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Ruiz v. Martel

December 24, 2008

BRANDON RUIZ, PETITIONER,
v.
MICHAEL MARTEL, RESPONDENT.



The opinion of the court was delivered by: Craig M. Kellison United States Magistrate Judge

FINDINGS AND RECOMMENDATIONS

Petitioner, a state prisoner proceeding pro se, brings this petition for a writ of habeas corpus pursuant to 28 U.S.C. § 2254. Pending before the court is respondent's motion to dismiss (Doc. 9) the petition as untimely. Petitioner has not filed an opposition.

I. BACKGROUND

Petitioner was convicted of two counts of first degree murder and, with various enhancements, was sentenced to life without the possibility of parole plus 25 years. The conviction and sentence were affirmed by the California Court of Appeal on April 12, 2006, and the California Supreme Court denied direct review on July 12, 2006. Petitioner then filed three state court post-conviction actions as follows:

First Petition Court -- Sacramento County Superior Court

Filed -- March 27, 2007

Denied -- May 15, 2007 Second Petition Court -- California Court of Appeal

Filed -- October 18, 2007

Denied -- October 25, 2007 Third Petition Court -- California Supreme Court

Filed -- December 17, 2007

Denied -- June 11, 2008 The instant federal petition was filed on September 4, 2008.

II. DISCUSSION

Respondent argues that the federal petition was filed after expiration of the one-year statute of limitations. Federal habeas corpus petitions must be filed within one year from the later of: (1) the date the state court judgment became final; (2) the date on which an impediment to filing created by state action is removed; (3) the date on which a constitutional right is newly-recognized and made retroactive on collateral review; or (4) the date on which the factual predicate of the claim could have been discovered through the exercise of due diligence. See 28 U.S.C. § 2244(d). Typically, the statute of limitations will begin to run when the state court judgment becomes final by the conclusion of direct review or expiration of the time to seek direct review. See 28 U.S.C. § 2244(d)(1).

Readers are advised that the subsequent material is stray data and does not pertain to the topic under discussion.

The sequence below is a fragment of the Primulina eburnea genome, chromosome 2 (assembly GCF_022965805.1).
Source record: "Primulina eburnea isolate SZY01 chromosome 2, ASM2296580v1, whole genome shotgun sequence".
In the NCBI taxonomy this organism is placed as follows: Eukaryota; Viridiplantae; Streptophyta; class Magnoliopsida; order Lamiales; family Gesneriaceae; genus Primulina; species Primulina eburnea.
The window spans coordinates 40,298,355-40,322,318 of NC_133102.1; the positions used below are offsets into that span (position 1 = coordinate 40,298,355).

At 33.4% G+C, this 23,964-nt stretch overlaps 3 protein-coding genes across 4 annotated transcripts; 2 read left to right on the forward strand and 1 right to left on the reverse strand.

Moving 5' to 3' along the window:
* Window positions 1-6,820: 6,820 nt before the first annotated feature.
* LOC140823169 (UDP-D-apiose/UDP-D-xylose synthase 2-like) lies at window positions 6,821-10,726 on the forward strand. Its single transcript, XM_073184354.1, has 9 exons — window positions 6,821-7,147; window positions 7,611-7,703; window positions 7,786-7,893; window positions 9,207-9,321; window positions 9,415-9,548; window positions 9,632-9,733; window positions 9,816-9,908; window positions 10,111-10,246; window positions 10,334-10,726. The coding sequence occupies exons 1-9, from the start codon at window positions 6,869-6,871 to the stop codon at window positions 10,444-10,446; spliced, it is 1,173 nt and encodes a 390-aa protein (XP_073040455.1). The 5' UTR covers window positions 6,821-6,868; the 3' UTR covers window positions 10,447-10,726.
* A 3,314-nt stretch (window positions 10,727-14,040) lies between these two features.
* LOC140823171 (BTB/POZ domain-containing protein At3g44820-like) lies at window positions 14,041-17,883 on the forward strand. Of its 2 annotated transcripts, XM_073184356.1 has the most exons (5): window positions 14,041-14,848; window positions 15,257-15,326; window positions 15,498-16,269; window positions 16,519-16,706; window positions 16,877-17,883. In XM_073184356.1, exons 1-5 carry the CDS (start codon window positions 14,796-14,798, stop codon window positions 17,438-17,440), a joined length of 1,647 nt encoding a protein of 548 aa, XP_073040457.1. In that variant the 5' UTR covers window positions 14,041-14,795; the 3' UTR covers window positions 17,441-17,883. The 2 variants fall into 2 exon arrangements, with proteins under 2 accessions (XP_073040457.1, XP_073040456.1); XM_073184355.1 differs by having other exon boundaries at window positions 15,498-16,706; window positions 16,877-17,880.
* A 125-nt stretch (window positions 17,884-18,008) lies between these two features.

Where a petition for review by the California Supreme Court is filed and no petition for certiorari is filed in the United States Supreme Court, the one-year limitations period begins running the day after expiration of the 90-day time within which to seek review by the U.S. Supreme Court. See Patterson v. Stewart, 251 F.3d 1243, 1246 (9th Cir. 2001). Where no petition for review by the California Supreme Court is filed, the conviction becomes final 40 days following the Court of Appeal's decision, and the limitations period begins running the following day. See Smith v. Duncan, 297 F.3d 809 (9th Cir. 2002). If no appeal is filed in the Court of Appeal, the conviction becomes final 60 days after conclusion of proceedings in the state trial court, and the limitations period begins running the following day. If the conviction became final ...


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